In October 2013, an Oklahoma jury found Toyota Motor Corp. liable for a crash in 2007 that left one woman dead and another seriously injured when a Camry suddenly accelerated. The jury awarded 3 million USD in compensatory damages to the victims. The jury also decided that Toyota acted with "reckless disregard" for the rights of others, paving the way for a second phase of the trial on punitive damages. Before the jury could decide on damages, Toyota settled this case together with many other outstanding sudden-acceleration cases. The likely reason for the quick settlement was the expert testimony of Michael Barr - an embedded software systems' expert - who had been asked by the jury to examine the source code of Toyota's engine-control system. He found many extremely serious problems, both with the system's design and with the software, all of them indicating inadequate engineering practice. This event marked a turning point in the definition of product liability for embedded software, in particular in the automotive sector, with potential consequences across the entire supply chain. In this presentation, we briefly reconstruct the case, summarizing the software analysis findings that were decisive in the Oklahoma jury determinations, and show how these facts indicate a major change in the industry. Finally, we highlight what embedded software makers should do today in order not to expose themselves to these kinds of risks.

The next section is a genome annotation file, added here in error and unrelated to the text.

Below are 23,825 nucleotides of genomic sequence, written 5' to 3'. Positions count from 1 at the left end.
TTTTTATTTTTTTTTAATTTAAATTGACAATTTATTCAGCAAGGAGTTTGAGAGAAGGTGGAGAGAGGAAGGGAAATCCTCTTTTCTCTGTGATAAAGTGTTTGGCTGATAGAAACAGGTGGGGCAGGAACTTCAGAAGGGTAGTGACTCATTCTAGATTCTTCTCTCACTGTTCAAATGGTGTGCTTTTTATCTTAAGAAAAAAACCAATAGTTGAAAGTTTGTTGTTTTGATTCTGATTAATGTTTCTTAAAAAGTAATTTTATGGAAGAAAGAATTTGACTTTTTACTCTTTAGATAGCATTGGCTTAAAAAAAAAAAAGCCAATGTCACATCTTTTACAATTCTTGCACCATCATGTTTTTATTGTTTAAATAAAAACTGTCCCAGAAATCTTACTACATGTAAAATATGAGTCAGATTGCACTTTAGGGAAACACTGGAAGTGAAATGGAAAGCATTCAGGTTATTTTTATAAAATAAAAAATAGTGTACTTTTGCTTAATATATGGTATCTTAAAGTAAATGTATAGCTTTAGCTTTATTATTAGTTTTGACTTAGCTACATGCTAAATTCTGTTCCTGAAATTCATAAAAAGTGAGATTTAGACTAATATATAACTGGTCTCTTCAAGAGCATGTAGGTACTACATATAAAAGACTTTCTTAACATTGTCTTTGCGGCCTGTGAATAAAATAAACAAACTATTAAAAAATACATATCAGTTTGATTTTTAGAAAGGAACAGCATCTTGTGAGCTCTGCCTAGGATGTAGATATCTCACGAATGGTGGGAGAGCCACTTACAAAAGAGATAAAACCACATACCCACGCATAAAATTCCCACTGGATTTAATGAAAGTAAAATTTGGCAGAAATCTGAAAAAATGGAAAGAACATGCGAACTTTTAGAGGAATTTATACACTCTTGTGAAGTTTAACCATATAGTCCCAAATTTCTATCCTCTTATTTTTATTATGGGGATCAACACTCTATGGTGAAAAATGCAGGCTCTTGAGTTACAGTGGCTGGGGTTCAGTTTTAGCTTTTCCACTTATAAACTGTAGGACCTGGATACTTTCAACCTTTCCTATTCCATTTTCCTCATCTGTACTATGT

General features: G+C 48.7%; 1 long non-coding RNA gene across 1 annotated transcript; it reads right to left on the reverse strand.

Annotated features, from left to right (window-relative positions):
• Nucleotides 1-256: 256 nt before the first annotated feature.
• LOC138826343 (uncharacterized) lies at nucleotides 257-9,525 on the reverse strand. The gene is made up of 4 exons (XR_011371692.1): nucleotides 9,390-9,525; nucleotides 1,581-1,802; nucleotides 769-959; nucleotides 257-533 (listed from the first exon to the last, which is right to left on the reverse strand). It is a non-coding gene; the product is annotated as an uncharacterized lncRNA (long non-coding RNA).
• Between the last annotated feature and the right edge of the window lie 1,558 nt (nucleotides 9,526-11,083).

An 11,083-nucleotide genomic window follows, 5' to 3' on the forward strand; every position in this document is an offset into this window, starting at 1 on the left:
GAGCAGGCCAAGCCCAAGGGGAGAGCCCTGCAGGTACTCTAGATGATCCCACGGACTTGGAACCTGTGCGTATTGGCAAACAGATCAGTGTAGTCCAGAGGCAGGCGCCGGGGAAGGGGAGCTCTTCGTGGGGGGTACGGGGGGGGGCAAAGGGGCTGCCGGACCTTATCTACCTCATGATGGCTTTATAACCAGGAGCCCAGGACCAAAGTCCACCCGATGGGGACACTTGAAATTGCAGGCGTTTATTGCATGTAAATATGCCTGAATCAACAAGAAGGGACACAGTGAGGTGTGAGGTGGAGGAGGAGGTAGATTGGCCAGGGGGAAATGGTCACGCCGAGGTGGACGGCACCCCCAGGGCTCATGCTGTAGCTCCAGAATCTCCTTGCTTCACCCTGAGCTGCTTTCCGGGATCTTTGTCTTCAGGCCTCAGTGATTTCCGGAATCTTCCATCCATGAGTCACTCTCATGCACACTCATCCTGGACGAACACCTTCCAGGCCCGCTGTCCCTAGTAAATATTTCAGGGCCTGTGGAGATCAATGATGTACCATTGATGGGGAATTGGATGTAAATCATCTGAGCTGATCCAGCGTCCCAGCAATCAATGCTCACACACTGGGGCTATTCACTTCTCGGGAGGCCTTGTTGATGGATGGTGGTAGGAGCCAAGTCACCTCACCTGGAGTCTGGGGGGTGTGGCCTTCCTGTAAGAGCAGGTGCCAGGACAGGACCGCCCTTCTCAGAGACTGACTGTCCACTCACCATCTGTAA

ROBERTO BAGNARA , PhD
CTO, Bugseng, Prof. University of Parma, Italy Member
ISO/IEC JTC1/SC22/WG14, C Standardization
Working Group - Member, MISRA C Working Group
06:00 PM (IST)
Member, ISO/IEC JTC1/SC22/WG14 - C Standardization Working Group
Member, MISRA C Working Group
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